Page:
It's not a hedge fund, but for Charles Schwab ( SCH) customers looking for ways to profit in a bear market, it may be the next best thing. On Wednesday, Schwab, the nation's biggest discount brokerage, rolled out a new mutual fund that will try to beat the major market indices by going both long and short on U.S. stocks. In other words, the fund will make bets that some stocks will rise while others will fall. The new fund is Schwab's response to the growing investor demand for investment vehicles that can make money in a slumping market. And it comes nearly a year after the San Francisco-based brokerage said it was considering making hedge fund-like investments available to its 8 million customers. The debut of the Schwab Hedged Equity Fund also comes at a time that all Wall Street firms are looking for new ways to keep their customers happy and from pulling money out of the market. On the same day Schwab was announcing the new fund, it also confirmed it may have to lay off more employees because customers remain wary of investing in stocks.
Over the past year, Wall Street firms ranging from Merrill Lynch ( MER) to Neuberger Berman ( NEU) and Raymond James Financial ( RJF) have been diving into the hedge fund world and offering a smattering of so-called alternative investments to their customers. Still, the debut of the new Schwab fund, which starts trading on Sept. 2, is being cheered by financial planners, who say it gives investors another piece of armament to protect their portfolios from being mauled in a bear market. "The timing of this launch is curious because of the weakness in Schwab's revenue numbers, but it does offer investors another way to diversify their portfolios," says Anthony Vargo, a financial planner with Legend Financial Advisors of Pittsburgh. Like a hedge fund, the new Schwab fund will have the ability to make bets that stocks will fall in price -- something a traditional mutual fund can't do. But unlike a hedge fund, which are loosely regulated private partnerships, the Schwab investment fund will be subject to the same kind of regulatory oversight as any other mutual fund. The Schwab fund has one other advantage over a hedge fund. It's a lot cheaper for investors to jump into. The minimum investment in the new Schwab fund is $25,000 -- far less than the standard $500,000 entry fee required by most hedge funds. That's why hedge funds, despite all the attention they're getting for outperforming traditional mutual funds, largely remain the stomping ground for the rich and famous. But Schwab is by no means the first Wall Street firm to try and follow the investing strategy of the $550 billion-hedge fund industry. In fact, so-called long/short mutual funds have been growing in popularity for several years. Morningstar, the mutual-fund ratings service, say there are now more than two-dozen long/short funds, but most are small funds with less than $100 million in assets.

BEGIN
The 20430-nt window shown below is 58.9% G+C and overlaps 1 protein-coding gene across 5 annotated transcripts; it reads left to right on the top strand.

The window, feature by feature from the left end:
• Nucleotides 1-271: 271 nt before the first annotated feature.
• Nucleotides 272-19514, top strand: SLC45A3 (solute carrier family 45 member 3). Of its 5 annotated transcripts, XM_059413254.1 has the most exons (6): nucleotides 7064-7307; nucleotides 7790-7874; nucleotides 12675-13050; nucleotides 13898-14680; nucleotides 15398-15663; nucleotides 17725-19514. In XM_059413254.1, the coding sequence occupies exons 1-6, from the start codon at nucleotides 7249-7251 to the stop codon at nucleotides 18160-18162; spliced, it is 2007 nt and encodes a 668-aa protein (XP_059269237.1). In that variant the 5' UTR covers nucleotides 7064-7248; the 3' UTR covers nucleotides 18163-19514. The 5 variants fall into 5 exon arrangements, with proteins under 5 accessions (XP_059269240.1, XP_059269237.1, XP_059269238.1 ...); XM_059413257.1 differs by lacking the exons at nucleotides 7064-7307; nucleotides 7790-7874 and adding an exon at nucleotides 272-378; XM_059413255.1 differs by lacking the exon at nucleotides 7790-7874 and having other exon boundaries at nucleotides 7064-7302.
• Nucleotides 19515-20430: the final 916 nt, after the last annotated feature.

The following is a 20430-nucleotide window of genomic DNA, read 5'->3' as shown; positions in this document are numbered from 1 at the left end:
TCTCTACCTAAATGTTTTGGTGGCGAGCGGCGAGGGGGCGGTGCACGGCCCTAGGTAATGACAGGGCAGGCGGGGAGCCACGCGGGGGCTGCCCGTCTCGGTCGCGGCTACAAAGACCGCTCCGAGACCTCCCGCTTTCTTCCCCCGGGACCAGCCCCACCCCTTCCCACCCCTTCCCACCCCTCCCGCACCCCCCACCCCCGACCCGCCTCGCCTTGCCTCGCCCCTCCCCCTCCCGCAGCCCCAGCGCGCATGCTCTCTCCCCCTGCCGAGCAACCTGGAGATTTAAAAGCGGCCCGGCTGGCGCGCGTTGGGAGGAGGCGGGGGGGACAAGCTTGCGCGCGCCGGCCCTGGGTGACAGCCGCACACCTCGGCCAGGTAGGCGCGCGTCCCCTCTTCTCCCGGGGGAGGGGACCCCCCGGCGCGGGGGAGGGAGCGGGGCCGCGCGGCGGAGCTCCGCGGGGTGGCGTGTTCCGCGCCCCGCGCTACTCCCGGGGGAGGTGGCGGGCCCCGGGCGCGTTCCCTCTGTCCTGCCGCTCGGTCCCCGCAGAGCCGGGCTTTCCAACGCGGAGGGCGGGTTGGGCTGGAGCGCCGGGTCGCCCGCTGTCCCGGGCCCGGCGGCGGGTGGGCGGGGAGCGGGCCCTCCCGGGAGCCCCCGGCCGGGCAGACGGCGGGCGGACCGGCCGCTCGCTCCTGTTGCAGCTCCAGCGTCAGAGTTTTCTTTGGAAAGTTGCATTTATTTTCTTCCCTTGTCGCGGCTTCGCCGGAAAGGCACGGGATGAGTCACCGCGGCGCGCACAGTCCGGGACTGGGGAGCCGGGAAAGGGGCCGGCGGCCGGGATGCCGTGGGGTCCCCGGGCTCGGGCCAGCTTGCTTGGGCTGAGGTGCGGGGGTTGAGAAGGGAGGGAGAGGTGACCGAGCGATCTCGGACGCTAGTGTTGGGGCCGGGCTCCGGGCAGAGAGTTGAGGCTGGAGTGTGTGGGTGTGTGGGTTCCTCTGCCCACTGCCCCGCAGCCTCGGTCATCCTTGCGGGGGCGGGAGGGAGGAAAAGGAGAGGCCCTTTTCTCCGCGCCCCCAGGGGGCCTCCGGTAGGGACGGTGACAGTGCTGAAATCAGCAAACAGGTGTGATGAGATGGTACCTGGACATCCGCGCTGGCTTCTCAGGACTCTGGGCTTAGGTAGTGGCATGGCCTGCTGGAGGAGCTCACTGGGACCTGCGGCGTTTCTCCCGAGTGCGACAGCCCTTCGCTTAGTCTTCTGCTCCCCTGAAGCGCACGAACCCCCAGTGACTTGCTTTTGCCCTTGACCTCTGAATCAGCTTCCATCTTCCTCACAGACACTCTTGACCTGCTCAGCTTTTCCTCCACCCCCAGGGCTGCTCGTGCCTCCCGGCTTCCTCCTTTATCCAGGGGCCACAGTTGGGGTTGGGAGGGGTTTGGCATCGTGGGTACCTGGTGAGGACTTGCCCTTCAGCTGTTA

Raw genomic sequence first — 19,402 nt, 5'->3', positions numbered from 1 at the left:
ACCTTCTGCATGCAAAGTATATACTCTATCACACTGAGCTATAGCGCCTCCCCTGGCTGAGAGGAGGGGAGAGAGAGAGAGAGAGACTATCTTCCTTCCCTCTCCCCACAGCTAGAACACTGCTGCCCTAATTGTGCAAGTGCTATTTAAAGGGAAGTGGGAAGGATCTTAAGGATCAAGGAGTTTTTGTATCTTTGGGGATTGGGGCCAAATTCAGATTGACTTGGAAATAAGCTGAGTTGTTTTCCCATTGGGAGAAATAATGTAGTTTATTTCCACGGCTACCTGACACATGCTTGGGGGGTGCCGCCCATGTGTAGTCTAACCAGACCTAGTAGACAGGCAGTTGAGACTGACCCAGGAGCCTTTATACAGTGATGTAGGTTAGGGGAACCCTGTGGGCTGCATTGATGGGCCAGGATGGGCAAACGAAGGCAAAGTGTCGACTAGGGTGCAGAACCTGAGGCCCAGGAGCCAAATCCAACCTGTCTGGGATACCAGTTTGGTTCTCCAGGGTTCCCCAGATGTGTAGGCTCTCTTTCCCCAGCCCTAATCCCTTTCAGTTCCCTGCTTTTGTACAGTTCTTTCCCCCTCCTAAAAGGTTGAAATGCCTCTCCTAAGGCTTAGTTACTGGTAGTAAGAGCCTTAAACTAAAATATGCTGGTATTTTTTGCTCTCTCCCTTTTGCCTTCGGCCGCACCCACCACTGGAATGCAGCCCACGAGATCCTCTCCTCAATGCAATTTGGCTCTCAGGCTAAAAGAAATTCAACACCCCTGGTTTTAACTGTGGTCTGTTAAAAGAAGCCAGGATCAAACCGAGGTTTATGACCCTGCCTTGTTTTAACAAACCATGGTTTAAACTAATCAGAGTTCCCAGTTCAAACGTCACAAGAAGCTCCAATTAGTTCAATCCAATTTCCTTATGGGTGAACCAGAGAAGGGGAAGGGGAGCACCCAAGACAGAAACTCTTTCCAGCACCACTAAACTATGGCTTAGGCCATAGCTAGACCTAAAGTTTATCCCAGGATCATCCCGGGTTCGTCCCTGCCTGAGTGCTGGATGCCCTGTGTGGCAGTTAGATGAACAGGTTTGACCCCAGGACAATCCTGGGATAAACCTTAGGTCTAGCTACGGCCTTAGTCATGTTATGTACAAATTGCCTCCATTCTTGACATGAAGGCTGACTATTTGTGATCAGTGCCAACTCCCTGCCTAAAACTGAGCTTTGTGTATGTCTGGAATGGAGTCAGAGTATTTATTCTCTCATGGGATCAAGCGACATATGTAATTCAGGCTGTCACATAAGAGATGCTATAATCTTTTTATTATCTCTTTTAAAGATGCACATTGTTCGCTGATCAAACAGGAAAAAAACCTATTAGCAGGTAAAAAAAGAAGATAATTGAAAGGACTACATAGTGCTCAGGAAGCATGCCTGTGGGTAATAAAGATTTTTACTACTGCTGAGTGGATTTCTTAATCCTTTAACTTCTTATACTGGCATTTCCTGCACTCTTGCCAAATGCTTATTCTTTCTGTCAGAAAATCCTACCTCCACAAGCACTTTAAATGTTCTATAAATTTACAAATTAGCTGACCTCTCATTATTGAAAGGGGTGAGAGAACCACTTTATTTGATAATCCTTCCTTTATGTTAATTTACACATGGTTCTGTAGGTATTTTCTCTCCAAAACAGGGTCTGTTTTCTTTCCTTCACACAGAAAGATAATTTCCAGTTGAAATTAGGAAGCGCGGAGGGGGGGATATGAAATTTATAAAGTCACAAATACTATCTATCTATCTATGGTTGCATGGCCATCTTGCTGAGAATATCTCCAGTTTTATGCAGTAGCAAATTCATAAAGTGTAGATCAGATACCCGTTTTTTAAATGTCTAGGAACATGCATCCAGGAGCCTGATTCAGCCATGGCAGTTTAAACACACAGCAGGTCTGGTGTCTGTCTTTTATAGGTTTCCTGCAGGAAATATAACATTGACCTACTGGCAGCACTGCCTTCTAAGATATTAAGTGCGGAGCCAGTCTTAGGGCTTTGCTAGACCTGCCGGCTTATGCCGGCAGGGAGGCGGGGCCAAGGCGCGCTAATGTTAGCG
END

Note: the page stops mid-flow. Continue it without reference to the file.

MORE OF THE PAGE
It's easy to see why mutual funds that can short stocks are so popular. The CSFB/Tremont Hedge Fund Index, which tracks the performance of 375 hedge funds, is up 1.34% for the year. That may not sound like much, but it's a lot better than the double-digit losses being posted by most traditional mutual funds and the 25% slide in the S&P 500 this year. A separate CSFB/Tremont index that measures the performance of long/short mutual funds is down less than 1% for the year. In fact, Standard & Poor's says five of this year's top-performing mutual funds are ones that employ short-selling strategies. S&P says the total return on the five funds was about 29%, compared to a 12% decline for the typical mutual fund. Of the funds tracked by S&P, the top gainer is the ( BRMIX) AXA Rosenberg: Value Market Neutral/INV , up 31% through July 26. But financial planners say that even in the worst bear market, investors shouldn't put all of their assets into a hedge fund or a mutual fund that can short stocks. It's better to use these as alternative investments to balance out other holdings in an investor's portfolio. "I would not recommend that clients be dominated with a long-short strategy," says Vargo. "It should be used to complement traditional investment classes."